Low carbon refractories for the future
PSR has been successful in its application for support for a Small Scale R&D project to as part of the ‘Transforming Foundation Industries’ (TFI) Challenge fund from the UK Government’s ‘Industrial Strategy Challenge Fund’ (ISCF). This project will focus on looking to reduce the length of firing cycles in the refractory manufacturing process.
As a manufacturer of refractories for the container glass industry, PSR falls within multiple energy intensive foundation industries (ceramics and glass).
Current refractory manufacturing methods include long firing cycles where substantial energy savings and corresponding reduction in CO2 emissions could be achieved by reducing the lengths of firing cycles.
This project, in collaboration with Sheffield Hallam University (SHU) and the British Ceramic Confederation (BCC), aims to find a cost-effective solution to reduce energy consumption in the refractory manufacturing process. The addition of dopants to densify the material will be investigated to enable firing at lower temperatures or for shorter times, reducing energy consumption and CO2 emissions. Based on a literature review we believe that >10% savings are achievable in the refractory manufacturing process.
Simon Parkinson, Managing Director at Parkinson-Spencer Refractories said:
“We’re delighted that this project has been given the go ahead and look forward to work ing with Sheffield Hallam University and the British Ceramic Confederation to research low carbon refractories. Whilst we always strive to optimise production and minimise CO2 emissions, this exciting and ambitious project aims to make a step change in energy efficiency in the refractories industry.”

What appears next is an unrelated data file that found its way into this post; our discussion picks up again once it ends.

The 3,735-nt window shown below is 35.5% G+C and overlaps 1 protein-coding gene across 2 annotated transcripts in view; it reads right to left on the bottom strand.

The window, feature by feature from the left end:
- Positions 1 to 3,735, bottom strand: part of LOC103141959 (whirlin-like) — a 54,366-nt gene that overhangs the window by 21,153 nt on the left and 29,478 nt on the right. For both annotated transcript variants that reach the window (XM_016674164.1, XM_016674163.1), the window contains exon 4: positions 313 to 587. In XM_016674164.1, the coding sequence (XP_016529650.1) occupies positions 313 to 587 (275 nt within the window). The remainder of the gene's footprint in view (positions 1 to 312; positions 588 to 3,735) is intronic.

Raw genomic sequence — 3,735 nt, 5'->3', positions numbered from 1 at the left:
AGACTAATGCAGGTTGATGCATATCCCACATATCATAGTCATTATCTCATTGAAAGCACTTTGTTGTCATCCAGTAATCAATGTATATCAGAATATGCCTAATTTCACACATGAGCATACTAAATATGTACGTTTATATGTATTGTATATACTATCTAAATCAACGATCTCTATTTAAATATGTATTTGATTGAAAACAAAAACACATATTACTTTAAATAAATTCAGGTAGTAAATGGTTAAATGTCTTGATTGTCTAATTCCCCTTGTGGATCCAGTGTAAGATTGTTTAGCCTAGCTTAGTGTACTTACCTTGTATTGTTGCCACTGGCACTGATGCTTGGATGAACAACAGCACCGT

The project will benefit PSR through knowledge transfer with partners, and opportunities to co-create new concepts; transfer best practice through industry and academia partnerships; and improve the energy efficiency of the refractory manufacturing processes.
There are potential savings across the UK and global refractories industries if this technology were licensed and applied more widely. A 10% energy and CO2 saving across the relevant products within the global refractories industry would save up to an estimated 5 MT / year.
Jon Flitney, Energy & Innovation Manager at BCC, commented:
“BCC is delighted to be supporting PSR and Sheffield Hallam University with their project to develop novel additive technologies to enable faster and / or lower temperature firing of refractories. We look forward to supporting the dissemination about both the project and wider learning about the funding landscape to the UK ceramics sector.”
Paul Bingham, Professor of Glasses and Ceramics at SHU, said:
“SHU is pleased to be supporting this project designed to enable our foundation industries to achieve their important decarbonisation goals, via new and novel technologies for more rapid, lower-energy firing cycle.”
Click here to find out more about refractory manufacturing at PSR.